I found yesterday’s game to be a fascinating encounter between two sides focused on passing and creating, much like a game of chess. Each side poked, pulled and pushed to find a little crack to exploit.
What I found truly fascinating was some of the post-match reaction as well. I won’t be commenting on individual’s comments as you know (if you don’t know I’m avoiding reacting to social media in the strictest sense), but I was watching a different game to some people. I’ve seen words like ‘outplayed’ and ‘flat atmosphere’ and that surprises me, a lot.
Around the ground before the game did seem very quiet, but then I went into the press room around 1.30pm so perhaps missed it as tthe fan zone filled up. Everyone I spoke to prior to the game wanted to talk about Joey Barton, something I think really helps his team. All the focus, all the pressure, it’s all on him. Paddy Madden, Wes Burns, Paul Coutts; they can all get on with their game whilst supporters focus on the manager. It’s not the intention I’m sure, but it certainly works.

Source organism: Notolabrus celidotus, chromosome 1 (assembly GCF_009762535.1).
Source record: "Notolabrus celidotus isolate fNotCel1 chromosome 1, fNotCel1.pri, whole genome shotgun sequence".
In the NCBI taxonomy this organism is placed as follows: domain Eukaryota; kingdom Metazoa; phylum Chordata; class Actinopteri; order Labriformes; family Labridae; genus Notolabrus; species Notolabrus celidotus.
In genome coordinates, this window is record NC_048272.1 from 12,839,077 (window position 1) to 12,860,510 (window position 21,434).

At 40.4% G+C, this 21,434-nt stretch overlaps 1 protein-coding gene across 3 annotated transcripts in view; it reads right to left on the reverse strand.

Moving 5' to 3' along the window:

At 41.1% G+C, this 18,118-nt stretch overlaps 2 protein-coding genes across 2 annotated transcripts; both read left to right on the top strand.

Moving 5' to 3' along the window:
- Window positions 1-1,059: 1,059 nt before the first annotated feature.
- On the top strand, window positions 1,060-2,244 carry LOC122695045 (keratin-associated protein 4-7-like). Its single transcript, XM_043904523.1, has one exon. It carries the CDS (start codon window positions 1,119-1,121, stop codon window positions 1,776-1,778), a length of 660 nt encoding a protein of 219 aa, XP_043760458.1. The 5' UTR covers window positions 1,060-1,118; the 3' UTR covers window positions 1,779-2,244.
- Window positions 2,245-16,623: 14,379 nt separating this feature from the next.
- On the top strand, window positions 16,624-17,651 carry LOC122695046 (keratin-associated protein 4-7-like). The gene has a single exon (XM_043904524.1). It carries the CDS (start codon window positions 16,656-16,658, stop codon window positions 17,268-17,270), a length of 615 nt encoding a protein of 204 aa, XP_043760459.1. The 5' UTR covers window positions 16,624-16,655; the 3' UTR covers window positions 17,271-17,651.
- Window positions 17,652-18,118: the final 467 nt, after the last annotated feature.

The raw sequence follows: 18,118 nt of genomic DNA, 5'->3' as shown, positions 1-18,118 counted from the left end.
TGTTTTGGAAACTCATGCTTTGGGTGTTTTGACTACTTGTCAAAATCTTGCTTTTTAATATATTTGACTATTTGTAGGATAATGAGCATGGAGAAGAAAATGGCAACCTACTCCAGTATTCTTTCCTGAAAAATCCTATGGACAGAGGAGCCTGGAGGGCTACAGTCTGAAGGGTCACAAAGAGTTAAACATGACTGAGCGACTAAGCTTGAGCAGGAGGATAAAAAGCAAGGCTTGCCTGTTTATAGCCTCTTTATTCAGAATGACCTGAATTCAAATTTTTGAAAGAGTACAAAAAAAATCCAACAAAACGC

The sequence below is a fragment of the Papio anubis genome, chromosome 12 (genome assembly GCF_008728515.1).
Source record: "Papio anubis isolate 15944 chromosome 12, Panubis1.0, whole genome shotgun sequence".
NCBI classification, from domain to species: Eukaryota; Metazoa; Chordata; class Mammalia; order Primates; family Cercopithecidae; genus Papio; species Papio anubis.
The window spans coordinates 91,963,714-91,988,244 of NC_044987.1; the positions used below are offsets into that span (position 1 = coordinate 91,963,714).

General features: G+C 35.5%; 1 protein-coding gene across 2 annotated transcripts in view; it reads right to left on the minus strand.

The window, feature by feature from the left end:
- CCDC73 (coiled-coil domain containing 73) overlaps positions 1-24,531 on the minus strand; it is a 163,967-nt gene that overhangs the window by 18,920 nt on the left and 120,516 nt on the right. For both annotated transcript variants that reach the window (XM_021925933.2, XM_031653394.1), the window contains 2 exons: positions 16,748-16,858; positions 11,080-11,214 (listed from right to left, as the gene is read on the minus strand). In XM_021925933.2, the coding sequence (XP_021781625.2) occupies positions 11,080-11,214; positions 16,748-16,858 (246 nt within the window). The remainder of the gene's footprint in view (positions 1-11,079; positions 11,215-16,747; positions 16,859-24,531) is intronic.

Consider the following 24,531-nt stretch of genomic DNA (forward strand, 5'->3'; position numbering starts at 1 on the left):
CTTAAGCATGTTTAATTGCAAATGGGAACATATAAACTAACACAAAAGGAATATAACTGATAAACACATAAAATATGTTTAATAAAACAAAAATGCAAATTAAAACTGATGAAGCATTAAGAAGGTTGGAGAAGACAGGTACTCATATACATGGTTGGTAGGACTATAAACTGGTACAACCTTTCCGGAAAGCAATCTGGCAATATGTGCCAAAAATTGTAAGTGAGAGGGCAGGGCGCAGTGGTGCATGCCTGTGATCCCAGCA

Callum Connolly got his first start for the Imps in the only change from what I’d consider to be our starting XI. We talk about injuries, players set to return and all that, but that side that started the game against Fleetwood is, in my opinion, our first XI. It’s harsh on Michael O’Connor, Cian Bolger and Bruno Andrade, but when an England Under 21 international signs on loan for a third-tier side, he’s going to play when he’s fit. Same with a full Welsh international in Joe Morrell.